Fantastic tales of demons and the Evil Eye, magical incantations, and powerful attractions abound in Enchantress, a novel that weaves together Talmudic lore, ancient Jewish magic, and a timeless love story set in fourth-century Babylonia.
One of the most powerful practitioners of these mysterious arts is Rav Hisda’s daughter, whose innate awareness allows her to possess the skills men lack. With her husband, Rava–whose arcane knowledge of the secret Torah enables him to create a “man” out of earth and to resurrect another rabbi from death–the two brave an evil sorceress, Ashmedai the Demon King, and even the Angel of Death in their quest to safeguard their people, even while putting their romance at risk.
The author of the acclaimed Rashi’s Daughters series and the award-winning Rav Hisda’s Daughter: Apprentice has conjured literary magic in the land where “abracadabra” originated. Based on five years of research and populated with characters from the Talmud, Enchantress brings a pivotal era of Jewish and Christian history to life from the perspective of a courageous and passionate woman.
This was a difficult novel for me to finish. It shouldn’t take me over 2 weeks to finish a novel. I received an ARC through First to Read from Penguin Group. It is actually the sequel to Apprentice: A Novel of Love, the Talmud, and Sorcery, but I did not know that until I finished reading and looked up other reviews on Goodreads.
I will start on a positive note and say it was interesting to learn about Talmudic lore and the history of Babylonia. The story is incredibly well researched.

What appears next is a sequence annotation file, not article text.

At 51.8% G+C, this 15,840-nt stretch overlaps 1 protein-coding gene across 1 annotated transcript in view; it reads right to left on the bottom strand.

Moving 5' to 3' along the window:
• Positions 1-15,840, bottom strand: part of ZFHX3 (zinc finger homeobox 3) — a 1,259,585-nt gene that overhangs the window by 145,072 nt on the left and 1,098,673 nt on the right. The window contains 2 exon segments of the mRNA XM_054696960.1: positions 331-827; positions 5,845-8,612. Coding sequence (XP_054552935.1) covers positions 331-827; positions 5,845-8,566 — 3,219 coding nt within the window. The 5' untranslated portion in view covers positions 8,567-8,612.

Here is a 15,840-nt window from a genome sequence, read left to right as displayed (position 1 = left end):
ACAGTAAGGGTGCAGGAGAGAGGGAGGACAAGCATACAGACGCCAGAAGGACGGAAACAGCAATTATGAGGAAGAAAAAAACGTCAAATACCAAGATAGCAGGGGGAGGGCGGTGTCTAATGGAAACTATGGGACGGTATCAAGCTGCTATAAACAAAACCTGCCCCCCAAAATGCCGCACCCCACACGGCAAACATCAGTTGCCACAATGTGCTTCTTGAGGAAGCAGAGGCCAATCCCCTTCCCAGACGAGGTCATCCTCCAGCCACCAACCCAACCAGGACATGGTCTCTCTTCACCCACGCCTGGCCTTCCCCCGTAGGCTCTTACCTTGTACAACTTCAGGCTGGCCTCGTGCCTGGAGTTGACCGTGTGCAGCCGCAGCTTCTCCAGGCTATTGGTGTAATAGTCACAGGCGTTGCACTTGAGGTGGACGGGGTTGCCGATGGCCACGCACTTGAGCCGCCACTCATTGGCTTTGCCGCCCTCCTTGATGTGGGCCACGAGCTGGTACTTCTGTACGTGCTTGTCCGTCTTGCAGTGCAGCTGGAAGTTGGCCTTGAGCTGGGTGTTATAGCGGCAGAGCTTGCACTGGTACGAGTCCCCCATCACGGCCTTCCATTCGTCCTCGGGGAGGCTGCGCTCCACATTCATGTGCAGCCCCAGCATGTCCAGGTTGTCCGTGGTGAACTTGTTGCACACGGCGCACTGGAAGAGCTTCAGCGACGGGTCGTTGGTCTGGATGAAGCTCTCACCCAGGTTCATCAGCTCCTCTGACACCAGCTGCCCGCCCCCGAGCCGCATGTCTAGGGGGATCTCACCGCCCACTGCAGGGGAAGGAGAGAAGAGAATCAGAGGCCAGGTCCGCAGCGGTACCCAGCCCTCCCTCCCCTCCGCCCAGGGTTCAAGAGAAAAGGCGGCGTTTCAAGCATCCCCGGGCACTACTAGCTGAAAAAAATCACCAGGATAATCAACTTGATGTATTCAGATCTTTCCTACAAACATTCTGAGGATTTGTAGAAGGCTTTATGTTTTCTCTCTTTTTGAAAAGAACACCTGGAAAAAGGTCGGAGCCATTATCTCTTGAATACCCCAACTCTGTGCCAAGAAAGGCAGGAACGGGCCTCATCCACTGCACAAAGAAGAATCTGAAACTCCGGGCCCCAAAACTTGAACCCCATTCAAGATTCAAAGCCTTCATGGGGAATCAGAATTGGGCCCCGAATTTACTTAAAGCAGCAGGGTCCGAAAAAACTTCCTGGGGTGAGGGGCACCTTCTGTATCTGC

However, I found at times the story would get weighted down with too many discussions or debats on Jeweish laws and customs, especially when the topic was not relevant to the central story. After a while I began to skim those parts.
There was much potential but I felt the focus of the story was slow and often had no direction.
Also I feel the pacing can be summed up well through this quote from page 362:
“That year in Pumbedita before Rava and I became betrothed had felt interminable, yet now it seemed that no sooner did we dismantle one year’s sukkah than it was time to build another.”
Slow beginning with the end often being described in a summary year to year.
There was so much time spent on Hisdadukh and Rava’s courtship and not enough on her sorcery. Training with her mother would have been cool to see. I mean the title is Enchantress after all.
The end battle was anti-climatic because the rivalry with the evil sorceress, Zafnat, was incredibly underdeveloped. Her presence in the story happens less than a handful of times.
The family dynamics were well developed. There were some humorous parts as well.
I did like Hisdadukh very much. She was strong, intelligent, could hold her own in difficult situations and was independently wealthy from her husband. I also liked that Rava was a supportive husband. He had his issues with his ego, and sometimes I would roll my eyes, but he wasn’t a bad guy. They were two people I would root for.
Ultimately, it was too slow to develop and I often felt uninspired to continue. I kept waiting for Zafnat to evoke the Evil Eye and create many conflicts directly toward Hisdadukh. (Even Ashmedai the Demon King was boring.) Instead it felt very much like reading a day by day, or a year by year diary.
2.5 out of 5 Incantation Bowls.
I do like the book cover. I think it is so pretty.